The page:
Twitter thrives off of its snappy high school-like drama, drama which has been coined by influential figures such as academics, scientists, congressmen, and even the president, as a tool of persuasion. These figures have honed in on their toxic virtual presence, sparking arguments and discourse, and spreading misinformation to gain favorability. Most notably, in 2021, Twitter was one of the numerous platforms which allowed the then president, and his followers, to attempt to instruct the Congressional Campus. The insurrection was rooted in non-restricted misinformation and extremism shared on platforms, with a lack of consideration of the complexities of the situation or the consequences of an insurrection. The main issue with the insurrection, today, is that it may inspire other extremist movements. Could Twitter be used by other groups to cultivate another attack on US democracy? If so, the mere lack of restriction entirely threatens the stability of our democracy. Those in power knowingly spreading misinformation to gain more power, money, influence, etc, threatens the very foundation of the nation. Americans can not be utilized as ploys for cash grabs, yet platforms such as Twitter have allowed it. Some Americans politically participate solely on what they have absorbed from their feeds, often plagued by persuasive false information, as was seen with the Cambridge Analytica scandal of the 2016 election. In an effort to combat a recurrence, there needs to be change.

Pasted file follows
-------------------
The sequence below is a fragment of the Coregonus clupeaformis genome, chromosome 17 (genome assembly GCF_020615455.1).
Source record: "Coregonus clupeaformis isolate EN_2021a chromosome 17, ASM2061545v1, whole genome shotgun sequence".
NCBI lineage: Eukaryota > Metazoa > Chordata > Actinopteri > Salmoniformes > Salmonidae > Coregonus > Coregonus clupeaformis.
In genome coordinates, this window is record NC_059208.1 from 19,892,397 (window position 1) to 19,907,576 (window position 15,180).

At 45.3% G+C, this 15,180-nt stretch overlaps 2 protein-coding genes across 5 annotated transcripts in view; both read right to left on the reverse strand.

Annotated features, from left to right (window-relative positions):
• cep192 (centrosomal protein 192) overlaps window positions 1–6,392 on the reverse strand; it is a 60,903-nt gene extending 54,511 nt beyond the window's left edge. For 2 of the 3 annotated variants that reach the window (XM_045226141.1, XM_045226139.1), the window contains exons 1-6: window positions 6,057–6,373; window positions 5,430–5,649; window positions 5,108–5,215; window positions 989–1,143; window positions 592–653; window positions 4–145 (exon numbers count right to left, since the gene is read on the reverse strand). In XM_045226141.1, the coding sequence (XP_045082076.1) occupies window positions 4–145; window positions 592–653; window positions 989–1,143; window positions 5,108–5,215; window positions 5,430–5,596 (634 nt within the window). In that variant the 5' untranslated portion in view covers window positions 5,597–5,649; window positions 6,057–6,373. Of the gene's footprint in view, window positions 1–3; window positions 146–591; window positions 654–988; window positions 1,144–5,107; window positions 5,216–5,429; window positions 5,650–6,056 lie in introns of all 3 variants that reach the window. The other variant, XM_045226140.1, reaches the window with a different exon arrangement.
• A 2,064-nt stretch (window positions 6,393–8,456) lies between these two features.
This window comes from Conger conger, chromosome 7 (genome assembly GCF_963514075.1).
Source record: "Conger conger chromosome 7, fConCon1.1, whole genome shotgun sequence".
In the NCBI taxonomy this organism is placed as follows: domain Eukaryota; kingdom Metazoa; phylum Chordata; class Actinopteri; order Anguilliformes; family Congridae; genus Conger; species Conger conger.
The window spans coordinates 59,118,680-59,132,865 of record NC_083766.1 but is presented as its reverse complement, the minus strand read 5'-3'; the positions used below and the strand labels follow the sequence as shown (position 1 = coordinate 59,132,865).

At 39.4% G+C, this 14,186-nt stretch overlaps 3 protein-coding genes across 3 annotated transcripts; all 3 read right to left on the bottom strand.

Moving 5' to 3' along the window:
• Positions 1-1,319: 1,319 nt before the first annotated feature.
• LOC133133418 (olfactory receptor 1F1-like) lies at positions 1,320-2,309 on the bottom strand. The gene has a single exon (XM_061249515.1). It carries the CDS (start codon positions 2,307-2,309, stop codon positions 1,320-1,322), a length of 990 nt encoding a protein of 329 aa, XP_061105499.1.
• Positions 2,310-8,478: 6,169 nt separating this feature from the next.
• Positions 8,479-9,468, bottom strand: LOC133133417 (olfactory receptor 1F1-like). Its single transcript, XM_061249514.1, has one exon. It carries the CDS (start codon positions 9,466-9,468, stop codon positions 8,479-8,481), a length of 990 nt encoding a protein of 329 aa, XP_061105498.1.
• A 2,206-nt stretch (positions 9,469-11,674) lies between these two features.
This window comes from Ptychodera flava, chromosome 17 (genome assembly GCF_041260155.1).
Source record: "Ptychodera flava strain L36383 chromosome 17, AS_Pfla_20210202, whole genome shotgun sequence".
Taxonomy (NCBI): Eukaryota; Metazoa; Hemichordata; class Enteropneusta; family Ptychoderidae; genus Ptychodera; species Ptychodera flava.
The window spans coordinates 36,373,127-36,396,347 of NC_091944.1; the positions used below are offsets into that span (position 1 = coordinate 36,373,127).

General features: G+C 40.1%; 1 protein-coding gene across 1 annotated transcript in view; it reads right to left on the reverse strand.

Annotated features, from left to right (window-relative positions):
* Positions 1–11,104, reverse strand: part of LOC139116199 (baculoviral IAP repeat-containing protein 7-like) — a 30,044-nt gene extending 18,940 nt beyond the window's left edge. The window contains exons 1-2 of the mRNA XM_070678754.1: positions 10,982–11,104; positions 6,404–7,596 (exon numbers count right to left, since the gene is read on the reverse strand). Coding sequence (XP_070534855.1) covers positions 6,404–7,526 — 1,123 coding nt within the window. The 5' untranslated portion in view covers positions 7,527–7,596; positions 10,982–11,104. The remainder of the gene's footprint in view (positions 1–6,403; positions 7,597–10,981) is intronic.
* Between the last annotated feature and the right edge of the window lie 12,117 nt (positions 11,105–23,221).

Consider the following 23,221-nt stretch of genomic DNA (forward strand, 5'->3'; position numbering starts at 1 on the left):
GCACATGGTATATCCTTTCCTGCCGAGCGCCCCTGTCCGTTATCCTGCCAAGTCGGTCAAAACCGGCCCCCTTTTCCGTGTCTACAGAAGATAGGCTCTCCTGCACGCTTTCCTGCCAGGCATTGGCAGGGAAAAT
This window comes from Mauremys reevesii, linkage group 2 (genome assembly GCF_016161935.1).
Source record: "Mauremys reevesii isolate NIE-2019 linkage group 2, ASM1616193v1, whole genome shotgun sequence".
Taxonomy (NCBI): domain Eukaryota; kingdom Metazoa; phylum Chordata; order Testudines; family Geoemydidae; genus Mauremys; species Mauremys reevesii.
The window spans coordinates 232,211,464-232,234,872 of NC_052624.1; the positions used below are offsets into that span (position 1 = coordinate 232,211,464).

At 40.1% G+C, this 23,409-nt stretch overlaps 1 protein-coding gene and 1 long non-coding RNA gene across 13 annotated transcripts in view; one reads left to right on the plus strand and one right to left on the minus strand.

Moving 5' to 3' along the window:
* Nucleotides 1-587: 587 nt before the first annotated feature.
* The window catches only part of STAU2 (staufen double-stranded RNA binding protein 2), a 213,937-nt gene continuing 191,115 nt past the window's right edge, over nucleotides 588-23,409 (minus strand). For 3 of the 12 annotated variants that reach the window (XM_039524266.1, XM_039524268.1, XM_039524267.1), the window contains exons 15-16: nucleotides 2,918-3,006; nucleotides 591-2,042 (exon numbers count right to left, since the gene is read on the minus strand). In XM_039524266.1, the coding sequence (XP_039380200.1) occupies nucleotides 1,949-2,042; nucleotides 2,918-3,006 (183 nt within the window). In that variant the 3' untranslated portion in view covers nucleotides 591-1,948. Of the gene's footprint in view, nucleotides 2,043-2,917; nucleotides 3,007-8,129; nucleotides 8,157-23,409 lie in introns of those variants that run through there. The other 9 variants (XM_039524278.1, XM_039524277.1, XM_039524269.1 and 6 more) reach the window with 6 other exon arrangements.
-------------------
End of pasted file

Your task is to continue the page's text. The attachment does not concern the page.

While freedom of speech should be practiced on Twitter and all other social media applications, it is also important for the platform to hold politicians and regular users accountable. Twitter users should not be able to spread extremist ideologies nor false information. Politicians should be subject to following a level of professionalism and conduct when utilizing social media. Politicians should not be allowed to provide misinformation, extremism, ideas of authoritarianism, nor bicker with their peers on the app. As seen with January 6th, such misuse can have detrimental effects on both the political structure of the nation but also on society as a whole. Politicians must begin to adopt compassionate uses of the app, to connect with those they represent, answer questions, and share their goals, rather than taking advantage of the app for profit, at the expense of the political power of its users.